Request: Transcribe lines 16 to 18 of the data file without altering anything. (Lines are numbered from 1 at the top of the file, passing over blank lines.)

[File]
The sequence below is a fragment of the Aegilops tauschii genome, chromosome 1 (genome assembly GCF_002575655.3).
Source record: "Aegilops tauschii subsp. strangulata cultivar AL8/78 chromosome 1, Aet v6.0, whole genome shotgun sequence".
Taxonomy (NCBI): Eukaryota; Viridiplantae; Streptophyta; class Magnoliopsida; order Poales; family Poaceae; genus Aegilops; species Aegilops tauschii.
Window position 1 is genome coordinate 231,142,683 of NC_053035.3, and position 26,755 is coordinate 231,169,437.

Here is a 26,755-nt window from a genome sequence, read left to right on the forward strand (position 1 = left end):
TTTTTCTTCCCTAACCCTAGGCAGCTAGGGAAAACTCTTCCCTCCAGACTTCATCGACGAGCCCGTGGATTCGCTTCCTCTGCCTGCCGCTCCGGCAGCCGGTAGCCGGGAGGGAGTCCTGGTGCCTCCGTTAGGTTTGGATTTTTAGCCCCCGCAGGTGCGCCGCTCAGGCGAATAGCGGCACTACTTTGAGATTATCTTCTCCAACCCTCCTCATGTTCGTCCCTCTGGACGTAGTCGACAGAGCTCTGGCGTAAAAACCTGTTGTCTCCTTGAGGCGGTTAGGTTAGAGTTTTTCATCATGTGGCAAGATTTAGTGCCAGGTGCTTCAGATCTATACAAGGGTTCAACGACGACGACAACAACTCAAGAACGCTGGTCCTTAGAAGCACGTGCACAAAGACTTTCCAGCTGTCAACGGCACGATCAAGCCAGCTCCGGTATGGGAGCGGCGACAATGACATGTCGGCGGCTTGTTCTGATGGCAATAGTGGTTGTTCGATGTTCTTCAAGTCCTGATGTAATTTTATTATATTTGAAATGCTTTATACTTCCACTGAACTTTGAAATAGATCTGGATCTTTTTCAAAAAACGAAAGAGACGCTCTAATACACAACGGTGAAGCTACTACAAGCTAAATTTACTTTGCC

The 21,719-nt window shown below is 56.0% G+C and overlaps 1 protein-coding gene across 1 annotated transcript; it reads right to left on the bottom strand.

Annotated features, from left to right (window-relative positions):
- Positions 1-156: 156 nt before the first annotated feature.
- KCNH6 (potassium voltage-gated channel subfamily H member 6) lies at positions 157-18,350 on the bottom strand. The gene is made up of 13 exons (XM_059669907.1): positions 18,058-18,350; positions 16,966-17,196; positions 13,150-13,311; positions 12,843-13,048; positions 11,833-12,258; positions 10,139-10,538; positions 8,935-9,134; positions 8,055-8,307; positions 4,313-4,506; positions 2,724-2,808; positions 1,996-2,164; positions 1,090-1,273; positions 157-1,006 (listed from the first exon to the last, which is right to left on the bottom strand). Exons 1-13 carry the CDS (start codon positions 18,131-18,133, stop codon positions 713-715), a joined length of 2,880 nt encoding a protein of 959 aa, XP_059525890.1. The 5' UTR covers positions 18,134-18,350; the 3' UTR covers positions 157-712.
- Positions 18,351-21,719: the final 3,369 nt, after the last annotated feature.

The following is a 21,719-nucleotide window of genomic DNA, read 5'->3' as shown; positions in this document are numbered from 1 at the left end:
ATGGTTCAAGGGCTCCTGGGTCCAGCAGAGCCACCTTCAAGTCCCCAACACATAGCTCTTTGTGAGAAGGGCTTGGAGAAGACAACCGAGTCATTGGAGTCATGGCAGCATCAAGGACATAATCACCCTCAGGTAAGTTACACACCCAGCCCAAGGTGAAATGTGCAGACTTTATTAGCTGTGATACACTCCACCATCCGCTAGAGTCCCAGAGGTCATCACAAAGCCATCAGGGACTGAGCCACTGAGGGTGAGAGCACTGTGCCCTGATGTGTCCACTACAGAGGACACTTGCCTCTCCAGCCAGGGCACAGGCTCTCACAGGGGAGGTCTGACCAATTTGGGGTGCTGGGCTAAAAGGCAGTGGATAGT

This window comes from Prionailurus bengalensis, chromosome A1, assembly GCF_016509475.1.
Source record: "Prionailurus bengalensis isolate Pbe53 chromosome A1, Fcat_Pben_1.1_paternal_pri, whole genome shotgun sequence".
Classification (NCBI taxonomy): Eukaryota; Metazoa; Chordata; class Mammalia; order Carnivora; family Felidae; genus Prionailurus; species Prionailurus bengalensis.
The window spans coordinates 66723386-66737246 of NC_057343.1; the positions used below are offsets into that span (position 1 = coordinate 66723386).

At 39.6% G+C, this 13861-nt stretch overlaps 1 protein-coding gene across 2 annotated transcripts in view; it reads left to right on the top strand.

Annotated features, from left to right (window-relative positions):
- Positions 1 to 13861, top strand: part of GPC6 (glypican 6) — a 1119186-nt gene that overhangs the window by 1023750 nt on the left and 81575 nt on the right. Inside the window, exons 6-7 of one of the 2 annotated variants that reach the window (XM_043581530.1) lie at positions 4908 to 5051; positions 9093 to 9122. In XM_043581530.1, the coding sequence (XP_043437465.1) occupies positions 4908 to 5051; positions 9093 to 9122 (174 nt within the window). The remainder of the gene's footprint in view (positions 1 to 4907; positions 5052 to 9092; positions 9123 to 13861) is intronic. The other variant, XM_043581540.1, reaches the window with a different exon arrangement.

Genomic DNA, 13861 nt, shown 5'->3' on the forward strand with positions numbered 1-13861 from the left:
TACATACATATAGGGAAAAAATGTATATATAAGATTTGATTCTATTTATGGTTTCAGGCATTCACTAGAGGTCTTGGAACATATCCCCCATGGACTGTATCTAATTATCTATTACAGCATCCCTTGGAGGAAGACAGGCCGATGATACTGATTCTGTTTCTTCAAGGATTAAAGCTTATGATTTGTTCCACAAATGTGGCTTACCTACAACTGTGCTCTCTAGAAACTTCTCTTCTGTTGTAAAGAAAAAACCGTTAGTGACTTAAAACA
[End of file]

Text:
Classification (NCBI taxonomy): Eukaryota; Metazoa; Chordata; class Mammalia; order Carnivora; family Felidae; genus Prionailurus; species Prionailurus bengalensis.
The window spans coordinates 66723386-66737246 of NC_057343.1; the positions used below are offsets into that span (position 1 = coordinate 66723386).

At 39.6% G+C, this 13861-nt stretch overlaps 1 protein-coding gene across 2 annotated transcripts in view; it reads left to right on the top strand.